As people with a good heart tried to help fight against this pandemic, others with a thirst of enriching themselves thwarted the efforts of these well-intended people. Coronavirus controversy. As cases of affected people keep on rising, that twists the hearts of many people to ask a litany of questions.
Is coronavirus (though real) a political propaganda? Are some individuals and countries using the relieve aid for their own political rallies and personal propaganda?
Will a country be honest enough to publish to its citizens the total aid received from people and groups, and indicate clearly and truthfully how this aid has been utilised? Will it be a paper narration or an evidence that everyone can see? Covid19 has not only called us to show solidarity, but it has equally called our political leaders to be serious with the citizens of their countries, especially to enhance the health facilities in their countries. The year 2020 will be unforgettable. It is a revolutionary year. It has opened another phase in world history. There is a reason for everything. May God welcome the departed souls due to Covid-19 into his kingdom, and implant in the heart of the living, the spirit of sincere solidarity.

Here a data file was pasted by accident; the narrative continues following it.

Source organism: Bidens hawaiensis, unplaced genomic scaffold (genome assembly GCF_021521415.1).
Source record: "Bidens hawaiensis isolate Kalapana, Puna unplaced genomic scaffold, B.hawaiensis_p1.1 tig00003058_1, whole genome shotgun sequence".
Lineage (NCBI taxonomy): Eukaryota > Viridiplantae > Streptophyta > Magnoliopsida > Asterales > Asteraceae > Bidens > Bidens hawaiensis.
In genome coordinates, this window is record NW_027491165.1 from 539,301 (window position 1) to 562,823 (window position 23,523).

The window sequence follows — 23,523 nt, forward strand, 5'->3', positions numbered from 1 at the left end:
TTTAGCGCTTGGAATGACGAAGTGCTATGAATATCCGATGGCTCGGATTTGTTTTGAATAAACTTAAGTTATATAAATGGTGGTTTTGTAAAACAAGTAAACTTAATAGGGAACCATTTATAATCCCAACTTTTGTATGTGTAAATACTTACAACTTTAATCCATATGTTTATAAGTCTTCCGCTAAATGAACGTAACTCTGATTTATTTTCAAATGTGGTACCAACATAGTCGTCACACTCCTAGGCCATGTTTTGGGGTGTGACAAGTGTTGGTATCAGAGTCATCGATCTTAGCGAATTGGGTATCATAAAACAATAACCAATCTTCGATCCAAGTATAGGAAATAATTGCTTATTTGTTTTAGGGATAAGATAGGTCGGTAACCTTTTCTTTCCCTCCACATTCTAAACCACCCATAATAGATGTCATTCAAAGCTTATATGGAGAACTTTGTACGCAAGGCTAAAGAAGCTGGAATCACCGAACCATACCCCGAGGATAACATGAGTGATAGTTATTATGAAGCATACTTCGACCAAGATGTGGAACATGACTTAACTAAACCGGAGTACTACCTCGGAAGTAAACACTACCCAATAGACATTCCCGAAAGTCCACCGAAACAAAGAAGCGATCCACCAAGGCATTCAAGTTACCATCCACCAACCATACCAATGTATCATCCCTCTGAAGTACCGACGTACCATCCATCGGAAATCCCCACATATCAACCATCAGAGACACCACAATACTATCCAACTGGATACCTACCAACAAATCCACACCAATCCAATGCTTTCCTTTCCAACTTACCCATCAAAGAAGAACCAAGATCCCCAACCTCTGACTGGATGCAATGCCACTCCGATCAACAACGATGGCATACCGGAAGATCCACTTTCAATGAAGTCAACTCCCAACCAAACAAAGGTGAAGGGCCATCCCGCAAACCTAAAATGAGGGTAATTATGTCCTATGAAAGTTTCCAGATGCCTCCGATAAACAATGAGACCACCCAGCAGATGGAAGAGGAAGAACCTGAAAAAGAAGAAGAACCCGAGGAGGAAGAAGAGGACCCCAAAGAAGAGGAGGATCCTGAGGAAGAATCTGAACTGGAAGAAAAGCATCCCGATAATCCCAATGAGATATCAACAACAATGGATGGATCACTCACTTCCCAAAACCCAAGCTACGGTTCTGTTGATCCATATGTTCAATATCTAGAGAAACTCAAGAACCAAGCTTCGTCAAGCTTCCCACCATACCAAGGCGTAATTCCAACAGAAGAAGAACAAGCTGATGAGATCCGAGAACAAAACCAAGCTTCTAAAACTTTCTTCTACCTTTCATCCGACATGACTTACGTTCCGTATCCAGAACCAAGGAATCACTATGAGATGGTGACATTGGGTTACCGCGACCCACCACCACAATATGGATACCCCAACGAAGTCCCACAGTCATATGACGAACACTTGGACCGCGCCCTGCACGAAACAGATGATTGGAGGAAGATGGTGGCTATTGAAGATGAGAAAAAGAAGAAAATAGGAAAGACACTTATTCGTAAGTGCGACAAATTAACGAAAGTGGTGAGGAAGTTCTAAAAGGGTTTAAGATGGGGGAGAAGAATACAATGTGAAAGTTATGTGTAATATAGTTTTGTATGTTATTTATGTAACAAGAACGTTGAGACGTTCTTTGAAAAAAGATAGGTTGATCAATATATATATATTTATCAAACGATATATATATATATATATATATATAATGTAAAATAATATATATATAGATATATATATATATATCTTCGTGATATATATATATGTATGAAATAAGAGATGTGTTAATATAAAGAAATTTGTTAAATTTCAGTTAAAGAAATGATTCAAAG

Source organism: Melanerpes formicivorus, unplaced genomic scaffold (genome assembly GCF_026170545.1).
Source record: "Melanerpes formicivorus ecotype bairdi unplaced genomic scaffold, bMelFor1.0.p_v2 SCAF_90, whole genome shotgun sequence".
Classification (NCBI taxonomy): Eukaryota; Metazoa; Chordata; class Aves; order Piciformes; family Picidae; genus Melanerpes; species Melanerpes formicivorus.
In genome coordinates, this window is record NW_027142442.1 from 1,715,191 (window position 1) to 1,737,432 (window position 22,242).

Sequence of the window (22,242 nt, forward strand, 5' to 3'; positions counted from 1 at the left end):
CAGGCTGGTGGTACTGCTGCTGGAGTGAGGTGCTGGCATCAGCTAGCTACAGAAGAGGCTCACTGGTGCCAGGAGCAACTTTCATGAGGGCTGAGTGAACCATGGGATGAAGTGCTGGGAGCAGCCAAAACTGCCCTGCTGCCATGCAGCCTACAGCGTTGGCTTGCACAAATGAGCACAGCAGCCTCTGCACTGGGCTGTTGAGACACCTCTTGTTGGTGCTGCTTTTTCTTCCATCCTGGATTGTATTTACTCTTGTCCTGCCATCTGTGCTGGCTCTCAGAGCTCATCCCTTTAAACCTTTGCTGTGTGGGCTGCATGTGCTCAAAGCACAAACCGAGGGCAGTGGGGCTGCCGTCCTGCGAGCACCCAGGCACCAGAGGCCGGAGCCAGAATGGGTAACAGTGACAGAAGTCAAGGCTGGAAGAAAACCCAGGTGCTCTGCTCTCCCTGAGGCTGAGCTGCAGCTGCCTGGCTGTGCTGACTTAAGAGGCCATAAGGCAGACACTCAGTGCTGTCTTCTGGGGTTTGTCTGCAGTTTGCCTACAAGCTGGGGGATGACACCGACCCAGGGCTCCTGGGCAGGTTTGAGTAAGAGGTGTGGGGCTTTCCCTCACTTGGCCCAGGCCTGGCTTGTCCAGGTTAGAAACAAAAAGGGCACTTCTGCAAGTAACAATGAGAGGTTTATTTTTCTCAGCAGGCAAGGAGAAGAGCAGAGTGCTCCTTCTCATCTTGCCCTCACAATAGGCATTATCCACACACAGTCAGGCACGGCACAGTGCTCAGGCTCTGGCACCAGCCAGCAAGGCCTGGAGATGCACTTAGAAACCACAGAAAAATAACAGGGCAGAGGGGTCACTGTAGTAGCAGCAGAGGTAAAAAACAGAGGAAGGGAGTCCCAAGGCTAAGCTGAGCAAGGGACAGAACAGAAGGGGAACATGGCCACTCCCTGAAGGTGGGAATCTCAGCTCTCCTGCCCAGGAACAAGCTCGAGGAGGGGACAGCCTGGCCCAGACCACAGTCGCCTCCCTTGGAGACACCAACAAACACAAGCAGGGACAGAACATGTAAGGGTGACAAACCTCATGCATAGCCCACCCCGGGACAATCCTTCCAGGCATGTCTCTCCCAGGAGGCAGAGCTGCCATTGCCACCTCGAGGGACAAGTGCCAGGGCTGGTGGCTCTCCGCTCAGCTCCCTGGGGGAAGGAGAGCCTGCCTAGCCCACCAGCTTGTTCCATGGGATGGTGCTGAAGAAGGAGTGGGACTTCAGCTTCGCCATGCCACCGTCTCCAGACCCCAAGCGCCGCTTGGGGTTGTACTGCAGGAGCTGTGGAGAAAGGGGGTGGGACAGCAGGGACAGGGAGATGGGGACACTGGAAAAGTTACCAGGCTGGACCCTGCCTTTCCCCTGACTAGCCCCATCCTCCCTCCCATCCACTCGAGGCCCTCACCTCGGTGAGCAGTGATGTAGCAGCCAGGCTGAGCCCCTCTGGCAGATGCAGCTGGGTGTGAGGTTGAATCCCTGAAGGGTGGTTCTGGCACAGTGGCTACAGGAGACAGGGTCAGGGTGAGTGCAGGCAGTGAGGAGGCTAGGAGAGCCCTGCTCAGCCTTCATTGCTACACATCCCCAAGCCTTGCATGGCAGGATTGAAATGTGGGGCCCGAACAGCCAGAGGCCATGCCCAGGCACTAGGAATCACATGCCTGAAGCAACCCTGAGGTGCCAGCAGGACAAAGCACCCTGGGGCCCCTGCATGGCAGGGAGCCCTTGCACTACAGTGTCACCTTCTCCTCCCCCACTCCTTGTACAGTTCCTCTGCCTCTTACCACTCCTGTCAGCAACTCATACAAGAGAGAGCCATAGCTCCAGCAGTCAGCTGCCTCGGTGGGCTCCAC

Fr. Bapuoh Paschal
Community experience of Covid-19 in Katakwi (Uganda)
The experience of Covid-19 can be compared with that at the time of Noah, or that of Sodom and Gomorrah, where people were eating and drinking and going about their own things. This may sound as if we were also only going about eating and drinking and committing sins, but on the contrary, we were making our own plans and drawing up our own programme of activities, how best to move things forward in the year 2020.
As a community we had already planned that Remi would go on holiday in June and come back probably in September and then Josephat would go. Our Stagiaire Yannick was everywhere singing the songs of Burkina, because he knew that soon he would be renewing his Declaration of Intent and say bye to Katakwi. Our Deacon was preparing himself so that, when he is called, he would go home for ordination.